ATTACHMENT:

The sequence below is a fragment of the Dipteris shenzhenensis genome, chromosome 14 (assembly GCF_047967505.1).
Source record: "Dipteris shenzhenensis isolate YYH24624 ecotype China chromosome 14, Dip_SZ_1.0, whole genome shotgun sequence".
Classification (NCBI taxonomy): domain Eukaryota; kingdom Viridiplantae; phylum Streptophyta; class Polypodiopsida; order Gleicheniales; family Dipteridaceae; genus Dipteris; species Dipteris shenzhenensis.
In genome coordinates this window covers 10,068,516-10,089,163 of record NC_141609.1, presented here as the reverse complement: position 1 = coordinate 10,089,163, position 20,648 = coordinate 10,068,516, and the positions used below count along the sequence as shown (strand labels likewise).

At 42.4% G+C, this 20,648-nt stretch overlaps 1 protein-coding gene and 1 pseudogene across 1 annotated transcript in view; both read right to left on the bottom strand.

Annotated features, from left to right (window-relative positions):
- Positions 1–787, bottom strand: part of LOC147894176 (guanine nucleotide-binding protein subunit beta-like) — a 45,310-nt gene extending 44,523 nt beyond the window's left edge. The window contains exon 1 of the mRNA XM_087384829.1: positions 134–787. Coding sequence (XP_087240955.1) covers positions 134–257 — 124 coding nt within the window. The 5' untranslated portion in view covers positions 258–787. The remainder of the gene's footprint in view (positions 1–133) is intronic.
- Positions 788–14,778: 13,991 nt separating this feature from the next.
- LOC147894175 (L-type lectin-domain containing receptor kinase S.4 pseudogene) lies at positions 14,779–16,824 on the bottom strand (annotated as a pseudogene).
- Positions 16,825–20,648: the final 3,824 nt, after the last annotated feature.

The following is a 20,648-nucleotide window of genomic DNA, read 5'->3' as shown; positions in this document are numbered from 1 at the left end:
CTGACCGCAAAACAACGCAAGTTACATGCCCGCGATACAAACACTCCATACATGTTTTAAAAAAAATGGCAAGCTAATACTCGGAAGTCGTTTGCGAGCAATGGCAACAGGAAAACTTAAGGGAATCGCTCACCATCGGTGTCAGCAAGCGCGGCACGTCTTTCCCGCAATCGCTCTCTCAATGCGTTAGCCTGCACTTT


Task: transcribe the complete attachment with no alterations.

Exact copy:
The sequence below is a fragment of the Dipteris shenzhenensis genome, chromosome 14 (assembly GCF_047967505.1).
Source record: "Dipteris shenzhenensis isolate YYH24624 ecotype China chromosome 14, Dip_SZ_1.0, whole genome shotgun sequence".
Classification (NCBI taxonomy): domain Eukaryota; kingdom Viridiplantae; phylum Streptophyta; class Polypodiopsida; order Gleicheniales; family Dipteridaceae; genus Dipteris; species Dipteris shenzhenensis.
In genome coordinates this window covers 10,068,516-10,089,163 of record NC_141609.1, presented here as the reverse complement: position 1 = coordinate 10,089,163, position 20,648 = coordinate 10,068,516, and the positions used below count along the sequence as shown (strand labels likewise).

At 42.4% G+C, this 20,648-nt stretch overlaps 1 protein-coding gene and 1 pseudogene across 1 annotated transcript in view; both read right to left on the bottom strand.

Annotated features, from left to right (window-relative positions):
- Positions 1–787, bottom strand: part of LOC147894176 (guanine nucleotide-binding protein subunit beta-like) — a 45,310-nt gene extending 44,523 nt beyond the window's left edge. The window contains exon 1 of the mRNA XM_087384829.1: positions 134–787. Coding sequence (XP_087240955.1) covers positions 134–257 — 124 coding nt within the window. The 5' untranslated portion in view covers positions 258–787. The remainder of the gene's footprint in view (positions 1–133) is intronic.
- Positions 788–14,778: 13,991 nt separating this feature from the next.
- LOC147894175 (L-type lectin-domain containing receptor kinase S.4 pseudogene) lies at positions 14,779–16,824 on the bottom strand (annotated as a pseudogene).
- Positions 16,825–20,648: the final 3,824 nt, after the last annotated feature.

The following is a 20,648-nucleotide window of genomic DNA, read 5'->3' as shown; positions in this document are numbered from 1 at the left end:
CTGACCGCAAAACAACGCAAGTTACATGCCCGCGATACAAACACTCCATACATGTTTTAAAAAAAATGGCAAGCTAATACTCGGAAGTCGTTTGCGAGCAATGGCAACAGGAAAACTTAAGGGAATCGCTCACCATCGGTGTCAGCAAGCGCGGCACGTCTTTCCCGCAATCGCTCTCTCAATGCGTTAGCCTGCACTTT